When many people think of CenturyLink (NYSE: CTL), they think of an old-school regional U.S. telephone company. As landlines and low-bandwidth copper internet are going the way of the dinosaur, these people probably think CenturyLink will follow suit. Certainly, CenturyLink's 15% dividend is telling market participants that there is danger ahead. In addition, CenturyLink recently reported an ugly 7.9% decline in revenue and a 12.5% decline in adjusted EBITDA last quarter, though that was partially (though not completely) affected by the sale of its co-location business earlier this year.
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Yet one analyst, Gabelli's Sergey Dluzhevskiy, thinks the company is misunderstood. Thanks to years of investment and the recent acquisition of Level 3 Communications, the company now has an asset that may prove valuable for future 5G LTE networks -- a global fiber-optic footprint.
Why fiber is important
Fiber-optic cable is the main circulatory system for today's fastest communications. As the need for bandwidth continues to explode, more and more fiber will need to be used. This is true not only for today's fixed broadband connections but also for 5G LTE, which should be coming in the next several years.
5G LTE promises exponentially faster mobile speeds, which will enable future applications not possible today. It will most likely use millimeter wavelengths, as these high-frequency bands are the only bands capable of transmitting large amounts of data extremely fast through the air.
But while these wavelengths will enable speed, millimeter-wave bands cannot transmit data over long distances or go through objects. Therefore, a fiber-optic cable will need to be installed closer and closer to customers wishing for 5G speeds. That means mobile carriers will likely have to partner with large fiber networks (like CenturyLink-Level 3) in order to bring 5G to customers.
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According to Brian Lavallee of fiber-optic equipment-maker Ciena (NYSE: CIEN):
[I]f these cell sites are to be upgraded to 5G in the coming years, as copper and air-based MBH options simply cannot scale to the immense amount of backhaul traffic that'll be generated by a 5G RAN...The only transport media capable of scaling to these demands is fiber, meaning it'll have to be available everywhere, particularly in the RAN to the hundreds of thousands of small and macro cells deployed worldwide.
Gabelli's Dluzhevskiy thus believes that CenturyLink's 450,000 miles of connected fiber (200k for Level 3, 250k for CenturyLink) will be a huge asset when mobile carriers look to roll out 5G to customers.
Management knows this
The good news for CenturyLink shareholders is that management is keenly aware of this. In fact, despite CentruryLink's declining overall metrics, the company is accelerating capital expenditures this year. By early 2020, the company wants to have over 90% of customers on 40 megabits per second or higher, over 70% on 100 megabits or more, and over 20% passed with a full gigabit of speed.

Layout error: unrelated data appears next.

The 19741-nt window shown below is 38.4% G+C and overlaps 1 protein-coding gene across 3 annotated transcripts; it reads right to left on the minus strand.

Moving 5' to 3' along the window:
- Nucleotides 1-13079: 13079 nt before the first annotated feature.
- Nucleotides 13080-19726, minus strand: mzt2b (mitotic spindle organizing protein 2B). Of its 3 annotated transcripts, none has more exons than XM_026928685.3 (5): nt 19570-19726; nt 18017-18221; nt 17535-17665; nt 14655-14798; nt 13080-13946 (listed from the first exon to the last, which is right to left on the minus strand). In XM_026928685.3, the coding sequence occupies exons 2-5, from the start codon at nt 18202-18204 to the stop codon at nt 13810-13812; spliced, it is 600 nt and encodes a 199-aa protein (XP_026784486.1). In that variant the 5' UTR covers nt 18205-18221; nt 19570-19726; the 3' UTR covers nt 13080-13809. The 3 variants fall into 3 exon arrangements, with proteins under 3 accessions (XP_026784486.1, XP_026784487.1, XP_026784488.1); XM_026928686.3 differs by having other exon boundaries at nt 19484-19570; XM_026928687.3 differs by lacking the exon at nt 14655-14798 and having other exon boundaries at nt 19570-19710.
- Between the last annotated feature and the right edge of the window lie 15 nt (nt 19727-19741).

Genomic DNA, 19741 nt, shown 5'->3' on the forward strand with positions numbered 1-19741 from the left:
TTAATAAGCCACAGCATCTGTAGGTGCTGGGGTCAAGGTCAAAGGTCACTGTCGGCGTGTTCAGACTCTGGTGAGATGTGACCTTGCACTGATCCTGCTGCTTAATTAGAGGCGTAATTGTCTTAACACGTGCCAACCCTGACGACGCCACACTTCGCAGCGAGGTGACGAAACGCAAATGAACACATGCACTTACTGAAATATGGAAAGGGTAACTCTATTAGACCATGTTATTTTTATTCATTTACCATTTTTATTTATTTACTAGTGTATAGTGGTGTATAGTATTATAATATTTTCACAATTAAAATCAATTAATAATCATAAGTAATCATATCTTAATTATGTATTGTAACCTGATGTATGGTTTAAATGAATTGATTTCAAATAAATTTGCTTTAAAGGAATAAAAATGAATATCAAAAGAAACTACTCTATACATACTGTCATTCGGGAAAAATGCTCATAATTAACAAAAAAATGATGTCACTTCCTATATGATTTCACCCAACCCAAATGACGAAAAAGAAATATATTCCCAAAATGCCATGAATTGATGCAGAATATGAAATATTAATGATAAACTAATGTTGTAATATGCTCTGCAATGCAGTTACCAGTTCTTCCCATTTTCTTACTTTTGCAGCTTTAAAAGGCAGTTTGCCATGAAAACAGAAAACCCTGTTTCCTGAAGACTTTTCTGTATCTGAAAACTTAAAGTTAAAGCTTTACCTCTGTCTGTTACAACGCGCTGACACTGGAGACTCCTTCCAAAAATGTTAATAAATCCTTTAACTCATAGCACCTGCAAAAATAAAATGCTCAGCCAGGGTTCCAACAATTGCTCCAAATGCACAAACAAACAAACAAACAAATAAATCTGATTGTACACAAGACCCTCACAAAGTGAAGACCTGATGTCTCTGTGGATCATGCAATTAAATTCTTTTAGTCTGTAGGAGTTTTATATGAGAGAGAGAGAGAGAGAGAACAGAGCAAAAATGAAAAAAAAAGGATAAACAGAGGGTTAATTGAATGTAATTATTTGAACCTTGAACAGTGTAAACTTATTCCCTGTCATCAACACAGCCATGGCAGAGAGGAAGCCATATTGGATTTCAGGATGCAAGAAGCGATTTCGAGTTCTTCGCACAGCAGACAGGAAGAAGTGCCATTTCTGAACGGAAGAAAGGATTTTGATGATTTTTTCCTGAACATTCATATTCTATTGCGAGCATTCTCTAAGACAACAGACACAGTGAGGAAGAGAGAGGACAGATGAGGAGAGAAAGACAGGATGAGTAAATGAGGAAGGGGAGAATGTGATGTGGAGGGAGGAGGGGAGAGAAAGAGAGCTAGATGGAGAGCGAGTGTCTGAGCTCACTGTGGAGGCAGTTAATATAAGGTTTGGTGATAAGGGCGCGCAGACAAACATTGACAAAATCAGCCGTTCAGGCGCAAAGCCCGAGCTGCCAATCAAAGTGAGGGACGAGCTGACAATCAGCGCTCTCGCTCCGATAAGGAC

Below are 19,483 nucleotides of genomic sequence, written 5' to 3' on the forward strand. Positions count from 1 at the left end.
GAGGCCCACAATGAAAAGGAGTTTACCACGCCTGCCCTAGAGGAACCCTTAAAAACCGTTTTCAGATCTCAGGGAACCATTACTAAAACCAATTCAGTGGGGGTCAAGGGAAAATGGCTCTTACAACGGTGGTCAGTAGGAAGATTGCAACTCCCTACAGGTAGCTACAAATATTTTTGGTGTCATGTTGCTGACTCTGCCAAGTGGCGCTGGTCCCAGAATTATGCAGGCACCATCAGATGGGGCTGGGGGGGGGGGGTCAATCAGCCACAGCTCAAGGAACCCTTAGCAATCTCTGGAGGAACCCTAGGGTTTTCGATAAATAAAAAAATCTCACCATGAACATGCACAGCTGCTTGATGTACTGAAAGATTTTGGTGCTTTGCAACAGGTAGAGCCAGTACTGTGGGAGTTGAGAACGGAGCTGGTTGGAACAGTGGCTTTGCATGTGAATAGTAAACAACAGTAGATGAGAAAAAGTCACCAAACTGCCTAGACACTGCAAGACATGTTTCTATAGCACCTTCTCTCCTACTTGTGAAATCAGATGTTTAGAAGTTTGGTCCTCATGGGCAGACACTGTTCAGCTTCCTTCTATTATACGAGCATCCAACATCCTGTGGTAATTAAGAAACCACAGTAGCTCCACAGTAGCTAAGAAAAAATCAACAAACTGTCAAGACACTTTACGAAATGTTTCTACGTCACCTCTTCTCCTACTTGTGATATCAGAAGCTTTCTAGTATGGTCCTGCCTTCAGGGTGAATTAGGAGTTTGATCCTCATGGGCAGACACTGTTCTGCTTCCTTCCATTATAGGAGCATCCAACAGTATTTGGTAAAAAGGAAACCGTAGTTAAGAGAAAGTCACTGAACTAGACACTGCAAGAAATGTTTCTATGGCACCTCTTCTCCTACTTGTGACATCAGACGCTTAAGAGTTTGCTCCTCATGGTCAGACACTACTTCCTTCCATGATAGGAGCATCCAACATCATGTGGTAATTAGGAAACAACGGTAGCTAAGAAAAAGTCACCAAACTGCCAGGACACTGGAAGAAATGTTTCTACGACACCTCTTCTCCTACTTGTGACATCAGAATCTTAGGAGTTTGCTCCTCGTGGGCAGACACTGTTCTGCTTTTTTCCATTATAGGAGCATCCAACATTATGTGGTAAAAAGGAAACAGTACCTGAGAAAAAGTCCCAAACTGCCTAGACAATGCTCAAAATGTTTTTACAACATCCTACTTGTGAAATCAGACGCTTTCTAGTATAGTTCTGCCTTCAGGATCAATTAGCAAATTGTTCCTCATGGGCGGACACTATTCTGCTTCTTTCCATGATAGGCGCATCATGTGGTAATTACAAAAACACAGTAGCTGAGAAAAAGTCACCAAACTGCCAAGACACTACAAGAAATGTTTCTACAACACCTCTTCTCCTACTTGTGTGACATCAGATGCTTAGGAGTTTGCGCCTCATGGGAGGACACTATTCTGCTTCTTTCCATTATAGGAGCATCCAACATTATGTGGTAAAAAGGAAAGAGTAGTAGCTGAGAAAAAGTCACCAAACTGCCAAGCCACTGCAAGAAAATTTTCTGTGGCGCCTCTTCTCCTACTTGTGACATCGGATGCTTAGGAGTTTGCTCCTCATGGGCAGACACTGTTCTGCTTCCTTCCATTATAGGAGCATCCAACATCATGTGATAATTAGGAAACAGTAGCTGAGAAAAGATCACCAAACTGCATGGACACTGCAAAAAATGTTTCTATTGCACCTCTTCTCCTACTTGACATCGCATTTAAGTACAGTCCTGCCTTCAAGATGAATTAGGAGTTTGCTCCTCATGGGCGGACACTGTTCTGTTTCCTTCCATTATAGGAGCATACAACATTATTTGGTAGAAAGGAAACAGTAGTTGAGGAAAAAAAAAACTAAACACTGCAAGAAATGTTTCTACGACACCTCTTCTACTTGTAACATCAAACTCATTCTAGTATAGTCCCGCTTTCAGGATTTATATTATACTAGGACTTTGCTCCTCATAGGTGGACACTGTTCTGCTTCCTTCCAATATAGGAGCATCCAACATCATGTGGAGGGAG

Said incoming CEO Jeff Storey:
We need to get closer and closer to the customer with fiber. We need to build infrastructure to drive the simplification of the way that the customers interface with us. And the more we do that, the more we focus on driving a differentiated customer experience, the more – over time, that will equate to not only reducing costs and higher profitability and better free cash flow, but, over time, will also translate into better growth.
Can it turn around in time?
As I previously wrote, CenturyLink's dividend is currently covered -- though it's not certain that will last. The company has several declining copper-based businesses it must navigate while it ramps up higher speeds and fiber. Of course, most don't expect 5G to be available broadly until 2020 at least, and the hardware standards for 5G have not even been finalized yet. Therefore, CenturyLink will have to manage through this transition with the hope of making it to 5G before it has to cut its dividend.
Fortunately, the Level 3 acquisition will help in a big way. The combined company's network now connects over 100,000 buildings in over 350 metropolitan areas in 60 countries, with over 450,000 route miles of fiber. That's actually the third-largest fiber network in the U.S., according to Dluzhevskiy. At that scale, CenturyLink will no doubt play at least some role in the future of fixed and mobile networks.
Do you feel lucky?
CenturyLink's management is making all the right moves to reposition itself for a fiber-based world. Shareholders must hope these investments pay off, both in the long-term and at least enough in the short-term-term to preserve the dividend.
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